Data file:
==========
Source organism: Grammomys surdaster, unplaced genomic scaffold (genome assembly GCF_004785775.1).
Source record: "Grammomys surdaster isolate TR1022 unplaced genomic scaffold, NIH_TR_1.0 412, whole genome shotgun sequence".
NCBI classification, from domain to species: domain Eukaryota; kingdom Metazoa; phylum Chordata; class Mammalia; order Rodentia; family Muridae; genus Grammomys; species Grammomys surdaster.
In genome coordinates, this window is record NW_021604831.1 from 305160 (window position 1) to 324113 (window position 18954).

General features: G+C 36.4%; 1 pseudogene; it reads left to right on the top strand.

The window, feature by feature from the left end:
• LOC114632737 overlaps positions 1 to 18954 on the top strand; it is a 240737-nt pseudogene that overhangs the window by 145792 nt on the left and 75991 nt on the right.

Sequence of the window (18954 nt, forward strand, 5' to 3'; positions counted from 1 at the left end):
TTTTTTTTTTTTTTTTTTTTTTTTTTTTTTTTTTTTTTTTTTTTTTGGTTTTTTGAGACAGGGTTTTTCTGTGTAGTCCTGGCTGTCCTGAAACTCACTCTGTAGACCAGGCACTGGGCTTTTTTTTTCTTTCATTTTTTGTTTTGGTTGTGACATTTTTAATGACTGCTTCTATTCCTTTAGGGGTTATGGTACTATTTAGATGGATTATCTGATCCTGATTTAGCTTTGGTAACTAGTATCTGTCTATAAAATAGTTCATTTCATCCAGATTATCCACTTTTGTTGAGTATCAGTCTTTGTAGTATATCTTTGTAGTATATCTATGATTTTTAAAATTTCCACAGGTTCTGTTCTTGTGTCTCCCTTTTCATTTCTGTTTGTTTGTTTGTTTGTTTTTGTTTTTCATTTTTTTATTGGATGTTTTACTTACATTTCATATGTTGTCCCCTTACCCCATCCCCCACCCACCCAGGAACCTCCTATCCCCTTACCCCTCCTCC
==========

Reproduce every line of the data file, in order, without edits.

Source organism: Grammomys surdaster, unplaced genomic scaffold (genome assembly GCF_004785775.1).
Source record: "Grammomys surdaster isolate TR1022 unplaced genomic scaffold, NIH_TR_1.0 412, whole genome shotgun sequence".
NCBI classification, from domain to species: domain Eukaryota; kingdom Metazoa; phylum Chordata; class Mammalia; order Rodentia; family Muridae; genus Grammomys; species Grammomys surdaster.
In genome coordinates, this window is record NW_021604831.1 from 305160 (window position 1) to 324113 (window position 18954).

General features: G+C 36.4%; 1 pseudogene; it reads left to right on the top strand.

The window, feature by feature from the left end:
• LOC114632737 overlaps positions 1 to 18954 on the top strand; it is a 240737-nt pseudogene that overhangs the window by 145792 nt on the left and 75991 nt on the right.

Sequence of the window (18954 nt, forward strand, 5' to 3'; positions counted from 1 at the left end):
TTTTTTTTTTTTTTTTTTTTTTTTTTTTTTTTTTTTTTTTTTTTTTGGTTTTTTGAGACAGGGTTTTTCTGTGTAGTCCTGGCTGTCCTGAAACTCACTCTGTAGACCAGGCACTGGGCTTTTTTTTTCTTTCATTTTTTGTTTTGGTTGTGACATTTTTAATGACTGCTTCTATTCCTTTAGGGGTTATGGTACTATTTAGATGGATTATCTGATCCTGATTTAGCTTTGGTAACTAGTATCTGTCTATAAAATAGTTCATTTCATCCAGATTATCCACTTTTGTTGAGTATCAGTCTTTGTAGTATATCTTTGTAGTATATCTATGATTTTTAAAATTTCCACAGGTTCTGTTCTTGTGTCTCCCTTTTCATTTCTGTTTGTTTGTTTGTTTGTTTTTGTTTTTCATTTTTTTATTGGATGTTTTACTTACATTTCATATGTTGTCCCCTTACCCCATCCCCCACCCACCCAGGAACCTCCTATCCCCTTACCCCTCCTCC